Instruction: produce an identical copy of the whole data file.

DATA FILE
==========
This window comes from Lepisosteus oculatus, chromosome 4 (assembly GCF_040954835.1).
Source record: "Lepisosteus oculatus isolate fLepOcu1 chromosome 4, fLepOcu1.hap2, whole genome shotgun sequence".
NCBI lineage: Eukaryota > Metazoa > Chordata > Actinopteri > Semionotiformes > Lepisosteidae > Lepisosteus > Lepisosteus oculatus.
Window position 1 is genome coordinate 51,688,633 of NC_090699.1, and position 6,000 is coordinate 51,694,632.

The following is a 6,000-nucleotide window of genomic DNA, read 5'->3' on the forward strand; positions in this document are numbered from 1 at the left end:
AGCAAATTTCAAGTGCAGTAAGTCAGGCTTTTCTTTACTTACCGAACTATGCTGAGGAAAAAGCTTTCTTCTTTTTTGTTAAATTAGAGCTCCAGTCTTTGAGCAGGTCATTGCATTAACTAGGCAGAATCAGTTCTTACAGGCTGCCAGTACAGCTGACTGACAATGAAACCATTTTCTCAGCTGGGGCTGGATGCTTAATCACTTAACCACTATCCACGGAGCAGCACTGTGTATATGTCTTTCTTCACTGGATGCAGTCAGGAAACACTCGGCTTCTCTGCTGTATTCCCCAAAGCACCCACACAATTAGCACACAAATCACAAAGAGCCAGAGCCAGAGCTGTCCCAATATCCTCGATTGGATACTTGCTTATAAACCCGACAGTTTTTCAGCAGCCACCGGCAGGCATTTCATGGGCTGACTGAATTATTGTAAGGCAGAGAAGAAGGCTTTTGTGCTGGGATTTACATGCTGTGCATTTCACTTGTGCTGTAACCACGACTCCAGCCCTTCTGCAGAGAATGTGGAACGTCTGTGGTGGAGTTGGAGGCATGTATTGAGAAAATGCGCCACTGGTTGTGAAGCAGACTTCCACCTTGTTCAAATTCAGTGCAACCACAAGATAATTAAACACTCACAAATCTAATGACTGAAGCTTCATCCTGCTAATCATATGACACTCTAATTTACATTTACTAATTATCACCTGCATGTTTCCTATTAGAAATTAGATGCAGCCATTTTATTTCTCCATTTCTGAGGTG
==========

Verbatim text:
This window comes from Lepisosteus oculatus, chromosome 4 (assembly GCF_040954835.1).
Source record: "Lepisosteus oculatus isolate fLepOcu1 chromosome 4, fLepOcu1.hap2, whole genome shotgun sequence".
NCBI lineage: Eukaryota > Metazoa > Chordata > Actinopteri > Semionotiformes > Lepisosteidae > Lepisosteus > Lepisosteus oculatus.
Window position 1 is genome coordinate 51,688,633 of NC_090699.1, and position 6,000 is coordinate 51,694,632.

The following is a 6,000-nucleotide window of genomic DNA, read 5'->3' on the forward strand; positions in this document are numbered from 1 at the left end:
AGCAAATTTCAAGTGCAGTAAGTCAGGCTTTTCTTTACTTACCGAACTATGCTGAGGAAAAAGCTTTCTTCTTTTTTGTTAAATTAGAGCTCCAGTCTTTGAGCAGGTCATTGCATTAACTAGGCAGAATCAGTTCTTACAGGCTGCCAGTACAGCTGACTGACAATGAAACCATTTTCTCAGCTGGGGCTGGATGCTTAATCACTTAACCACTATCCACGGAGCAGCACTGTGTATATGTCTTTCTTCACTGGATGCAGTCAGGAAACACTCGGCTTCTCTGCTGTATTCCCCAAAGCACCCACACAATTAGCACACAAATCACAAAGAGCCAGAGCCAGAGCTGTCCCAATATCCTCGATTGGATACTTGCTTATAAACCCGACAGTTTTTCAGCAGCCACCGGCAGGCATTTCATGGGCTGACTGAATTATTGTAAGGCAGAGAAGAAGGCTTTTGTGCTGGGATTTACATGCTGTGCATTTCACTTGTGCTGTAACCACGACTCCAGCCCTTCTGCAGAGAATGTGGAACGTCTGTGGTGGAGTTGGAGGCATGTATTGAGAAAATGCGCCACTGGTTGTGAAGCAGACTTCCACCTTGTTCAAATTCAGTGCAACCACAAGATAATTAAACACTCACAAATCTAATGACTGAAGCTTCATCCTGCTAATCATATGACACTCTAATTTACATTTACTAATTATCACCTGCATGTTTCCTATTAGAAATTAGATGCAGCCATTTTATTTCTCCATTTCTGAGGTG